Certain civil justice, efficient public offices and new investments Together with these aids, Brussels’ requests


When travel will be easy again, there is an episode to which we should all reserve a thought the first time we get back on a train. far, yet tied by an invisible thread with the Recovery Plan proposed yesterday in Brussels to help us get out of the worst recession in peacetime. It was the year 1994 and there was no passage to bring the North and South of the country closer with the high-speed tunnel between Florence and Bologna. The national commission for environmental impact assessment, led by the director general of the ministry of the environment, Costanza Pera, analyzes the massifs of the Apennines. And, in the end, authorize

Fourteen years later, the Court of Auditors accused Costanza Pera of tax damage: the excavation of one of the two tunnels had reached a water table that geologists had not foreseen. The magistrates asked that Pera be sentenced to repay tens of millions of euros – he said – for hiding a note from the geological service. The accusation proved to be without foundation but, before at least the prescription was recognized, Pera had already spent 40 thousand euros in lawyers.

All this with the Recovery Plan would have nothing to do, except that the Commission (as anticipated on Corriere on May 17) will ask us to intervene on these Italian follies. It will be the condition for access to those new European funds. Three quarters of the 750 billion euros that will be distributed until 2024 are linked to national plans that reduce the barriers that are capable of making public investments late, ineffective and wasted. For Italy, the reforms that the Commission has already indicated are a certain civil justice in time and results and an administration that is put in a position to function, because Italy today paralyzed by ten, one hundred, one thousand cases Costanza Pera . Every year tens of thousands of public documents remain to take dust because no one dares to sign it. The obligation of officials to act honestly and efficiently is not in question, but the exorbitant powers entrusted to the Court of Auditors to challenge the tax damage trigger the great escape from the responsibilities of a part of the administrative class. The paralysis of the state and the economy can be explained (also) in this way.

Now Europe is asking us to unravel these issues, because the outlays from Brussels will then be tied to checks on each of them. Yet, once again, a surreal dialogue between the deaf is taking place between Rome and Brussels. In Italy, we are working on the only truly unconditional program, the new type of aid from the Mes bailout fund for health protection spending; in the rest of Europe, however, attention is shifting to growth factors that can defuse the threat of our public debt. On May 19, from the Corriere della Sera columns, Christine Lagarde overturned in a few words the entire conceptual structure of the Stability Pact. What matters is to make a debt sustainable and reduce it not its absolute level in relation to the gross product, observed the president of the European Central Bank; rather, growth over time must outweigh the weight of the interests a state has to bear.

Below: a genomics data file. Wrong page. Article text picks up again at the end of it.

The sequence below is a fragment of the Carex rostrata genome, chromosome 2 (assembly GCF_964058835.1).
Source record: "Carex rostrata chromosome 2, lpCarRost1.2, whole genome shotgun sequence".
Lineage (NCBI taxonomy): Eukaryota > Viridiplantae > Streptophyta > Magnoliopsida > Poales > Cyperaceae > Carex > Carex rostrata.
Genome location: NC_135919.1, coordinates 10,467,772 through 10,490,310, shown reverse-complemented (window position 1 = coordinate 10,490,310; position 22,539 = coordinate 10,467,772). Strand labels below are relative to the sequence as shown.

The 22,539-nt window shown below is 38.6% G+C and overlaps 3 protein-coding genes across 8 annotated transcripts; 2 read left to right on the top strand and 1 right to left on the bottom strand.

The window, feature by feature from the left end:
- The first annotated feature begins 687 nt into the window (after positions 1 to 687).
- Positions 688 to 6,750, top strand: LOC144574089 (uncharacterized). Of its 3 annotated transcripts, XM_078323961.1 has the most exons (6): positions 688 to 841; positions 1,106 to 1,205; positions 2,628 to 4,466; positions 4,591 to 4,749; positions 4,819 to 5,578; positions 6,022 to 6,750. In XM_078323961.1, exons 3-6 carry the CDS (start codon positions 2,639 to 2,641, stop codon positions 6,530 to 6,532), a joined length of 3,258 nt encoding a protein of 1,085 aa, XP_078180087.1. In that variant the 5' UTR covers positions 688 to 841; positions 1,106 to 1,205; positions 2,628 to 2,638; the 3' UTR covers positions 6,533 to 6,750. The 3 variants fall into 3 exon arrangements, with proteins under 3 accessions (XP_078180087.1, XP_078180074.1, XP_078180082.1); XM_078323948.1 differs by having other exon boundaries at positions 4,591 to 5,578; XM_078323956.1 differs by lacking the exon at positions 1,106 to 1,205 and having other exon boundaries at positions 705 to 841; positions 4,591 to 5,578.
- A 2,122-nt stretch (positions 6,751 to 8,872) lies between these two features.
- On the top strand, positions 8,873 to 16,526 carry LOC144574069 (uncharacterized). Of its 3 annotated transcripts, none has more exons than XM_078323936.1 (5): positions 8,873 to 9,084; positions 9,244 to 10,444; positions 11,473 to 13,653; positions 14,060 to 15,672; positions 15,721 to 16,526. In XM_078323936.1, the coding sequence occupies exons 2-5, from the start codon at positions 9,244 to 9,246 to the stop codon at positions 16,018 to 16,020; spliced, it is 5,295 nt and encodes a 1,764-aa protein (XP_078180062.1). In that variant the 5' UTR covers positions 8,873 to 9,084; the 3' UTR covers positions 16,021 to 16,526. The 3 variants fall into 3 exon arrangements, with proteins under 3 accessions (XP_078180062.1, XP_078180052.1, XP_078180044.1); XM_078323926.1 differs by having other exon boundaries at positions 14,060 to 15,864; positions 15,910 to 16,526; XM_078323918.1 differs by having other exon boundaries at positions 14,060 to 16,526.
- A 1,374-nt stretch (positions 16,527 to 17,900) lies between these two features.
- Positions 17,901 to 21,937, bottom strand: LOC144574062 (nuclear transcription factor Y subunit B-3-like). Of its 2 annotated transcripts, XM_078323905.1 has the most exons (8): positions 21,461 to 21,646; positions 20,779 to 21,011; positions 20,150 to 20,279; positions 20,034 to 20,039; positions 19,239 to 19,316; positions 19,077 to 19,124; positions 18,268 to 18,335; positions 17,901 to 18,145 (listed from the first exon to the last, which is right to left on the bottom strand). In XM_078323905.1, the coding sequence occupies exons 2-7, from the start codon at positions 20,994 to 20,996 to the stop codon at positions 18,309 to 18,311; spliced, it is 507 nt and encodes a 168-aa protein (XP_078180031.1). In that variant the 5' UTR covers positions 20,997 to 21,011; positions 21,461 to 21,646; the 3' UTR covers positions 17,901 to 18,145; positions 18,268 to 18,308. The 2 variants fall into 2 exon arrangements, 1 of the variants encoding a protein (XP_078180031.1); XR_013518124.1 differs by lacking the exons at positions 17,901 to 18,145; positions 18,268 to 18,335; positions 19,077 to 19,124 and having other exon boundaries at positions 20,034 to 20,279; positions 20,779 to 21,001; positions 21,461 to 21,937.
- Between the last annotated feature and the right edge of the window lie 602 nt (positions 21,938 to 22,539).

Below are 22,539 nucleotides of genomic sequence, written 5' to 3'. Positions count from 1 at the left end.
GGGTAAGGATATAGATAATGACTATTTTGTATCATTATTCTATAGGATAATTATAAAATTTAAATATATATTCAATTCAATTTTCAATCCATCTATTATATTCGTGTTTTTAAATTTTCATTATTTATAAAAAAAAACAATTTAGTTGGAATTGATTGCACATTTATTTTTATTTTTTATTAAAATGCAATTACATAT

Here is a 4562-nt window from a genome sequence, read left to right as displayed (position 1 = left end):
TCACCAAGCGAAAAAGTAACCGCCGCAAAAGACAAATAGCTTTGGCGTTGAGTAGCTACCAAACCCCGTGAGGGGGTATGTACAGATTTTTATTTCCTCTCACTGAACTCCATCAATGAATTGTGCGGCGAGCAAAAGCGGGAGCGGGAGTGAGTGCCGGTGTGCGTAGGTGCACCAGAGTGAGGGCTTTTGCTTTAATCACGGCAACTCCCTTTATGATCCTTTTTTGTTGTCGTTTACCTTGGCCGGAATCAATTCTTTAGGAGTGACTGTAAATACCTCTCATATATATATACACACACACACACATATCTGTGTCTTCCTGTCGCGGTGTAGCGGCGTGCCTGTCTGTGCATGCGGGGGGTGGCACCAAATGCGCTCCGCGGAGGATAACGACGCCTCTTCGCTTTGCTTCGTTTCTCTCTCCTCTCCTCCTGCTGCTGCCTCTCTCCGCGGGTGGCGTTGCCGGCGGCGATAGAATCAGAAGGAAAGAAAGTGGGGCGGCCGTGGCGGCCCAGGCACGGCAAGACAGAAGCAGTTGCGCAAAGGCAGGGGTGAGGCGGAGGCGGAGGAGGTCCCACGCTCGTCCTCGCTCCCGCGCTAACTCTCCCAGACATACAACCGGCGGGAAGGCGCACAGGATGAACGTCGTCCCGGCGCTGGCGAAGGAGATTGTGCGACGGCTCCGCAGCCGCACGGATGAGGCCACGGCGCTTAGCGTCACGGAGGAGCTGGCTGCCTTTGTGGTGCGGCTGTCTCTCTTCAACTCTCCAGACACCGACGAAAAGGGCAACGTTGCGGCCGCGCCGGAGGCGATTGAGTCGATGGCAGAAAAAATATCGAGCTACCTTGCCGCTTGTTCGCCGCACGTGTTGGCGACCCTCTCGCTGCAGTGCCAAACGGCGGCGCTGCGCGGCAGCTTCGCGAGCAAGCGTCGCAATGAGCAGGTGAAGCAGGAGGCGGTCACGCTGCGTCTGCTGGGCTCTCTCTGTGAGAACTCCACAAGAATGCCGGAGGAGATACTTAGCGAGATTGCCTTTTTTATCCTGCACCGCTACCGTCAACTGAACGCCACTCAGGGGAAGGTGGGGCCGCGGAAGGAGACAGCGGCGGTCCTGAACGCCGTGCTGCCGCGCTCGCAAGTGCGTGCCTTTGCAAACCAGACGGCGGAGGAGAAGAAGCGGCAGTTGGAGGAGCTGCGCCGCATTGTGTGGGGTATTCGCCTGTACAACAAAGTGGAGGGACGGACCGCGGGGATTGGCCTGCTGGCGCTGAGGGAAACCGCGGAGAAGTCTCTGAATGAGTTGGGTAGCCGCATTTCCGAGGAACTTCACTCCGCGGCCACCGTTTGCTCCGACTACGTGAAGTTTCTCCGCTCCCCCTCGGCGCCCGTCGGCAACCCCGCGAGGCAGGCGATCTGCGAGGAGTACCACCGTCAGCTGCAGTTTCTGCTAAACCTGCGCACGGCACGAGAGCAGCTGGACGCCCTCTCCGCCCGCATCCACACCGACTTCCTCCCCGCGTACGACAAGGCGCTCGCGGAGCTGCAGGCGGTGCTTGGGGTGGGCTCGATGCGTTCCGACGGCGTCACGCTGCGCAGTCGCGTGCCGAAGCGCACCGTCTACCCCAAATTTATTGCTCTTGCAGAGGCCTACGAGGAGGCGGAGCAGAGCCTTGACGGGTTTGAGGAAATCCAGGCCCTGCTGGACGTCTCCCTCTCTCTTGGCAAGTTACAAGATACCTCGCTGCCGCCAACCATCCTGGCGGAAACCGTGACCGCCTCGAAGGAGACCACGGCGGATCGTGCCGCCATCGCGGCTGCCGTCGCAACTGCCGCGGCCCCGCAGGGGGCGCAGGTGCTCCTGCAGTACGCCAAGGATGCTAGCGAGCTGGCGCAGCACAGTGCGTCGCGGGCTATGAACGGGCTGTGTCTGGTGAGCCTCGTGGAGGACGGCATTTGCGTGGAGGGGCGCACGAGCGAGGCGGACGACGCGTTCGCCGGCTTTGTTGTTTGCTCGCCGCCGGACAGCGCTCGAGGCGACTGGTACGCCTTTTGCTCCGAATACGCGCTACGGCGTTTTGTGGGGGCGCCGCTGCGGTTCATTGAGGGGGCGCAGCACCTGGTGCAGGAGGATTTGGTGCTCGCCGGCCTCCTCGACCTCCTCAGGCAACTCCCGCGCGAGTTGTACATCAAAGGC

Cos Lagarde and the whole European Union are taking away all excuses. The ECB will keep the cost of Italian debt low for now, even if it is approaching the limits of what it can legally do for us. Funds linked to precise industrial investments that we have not carried out for twenty years will come from Brussels. We will no longer be able to hide behind the accusations of austerity, if Italy has grown less than half of the penultimate in this ranking (Greece, Portugal and Finland) from the lowest point of the Great Recession in 2013 at the beginning of this pandemic. We cannot even think that we are now in the country of the country because of the simple fact that the Commission has suspended (for now) the budgetary rules and the ECB (for now) is making the Bank of Italy buy hundreds of billions of public debt.

Just do two math to understand why. Having canceled the safeguard clauses that always promised future increases in VAT was an act of transparency. Having introduced an eco-bonus that charges the state for real estate renovations in excess of costs, on the contrary, can encourage a wave of smart people willing to inflate prices. Certainly the sum of the two measures – with unchanged policies – adds another 360 billion in public debt over the next ten years. Meanwhile 2020 will destroy at least 1.2 million jobs in Italy, the Commission wrote yesterday. And we know that both the funds for extraordinary income support measures and the blockade of layoffs will run out this summer, before the bulk of European aid begins to flow only from next January.

We are proceeding on a fragile and slippery ridge, but Lagarde and Brussels show us a way to safety. Think about it, the next time we get on a train.

Source link


Please enter your comment!
Please enter your name here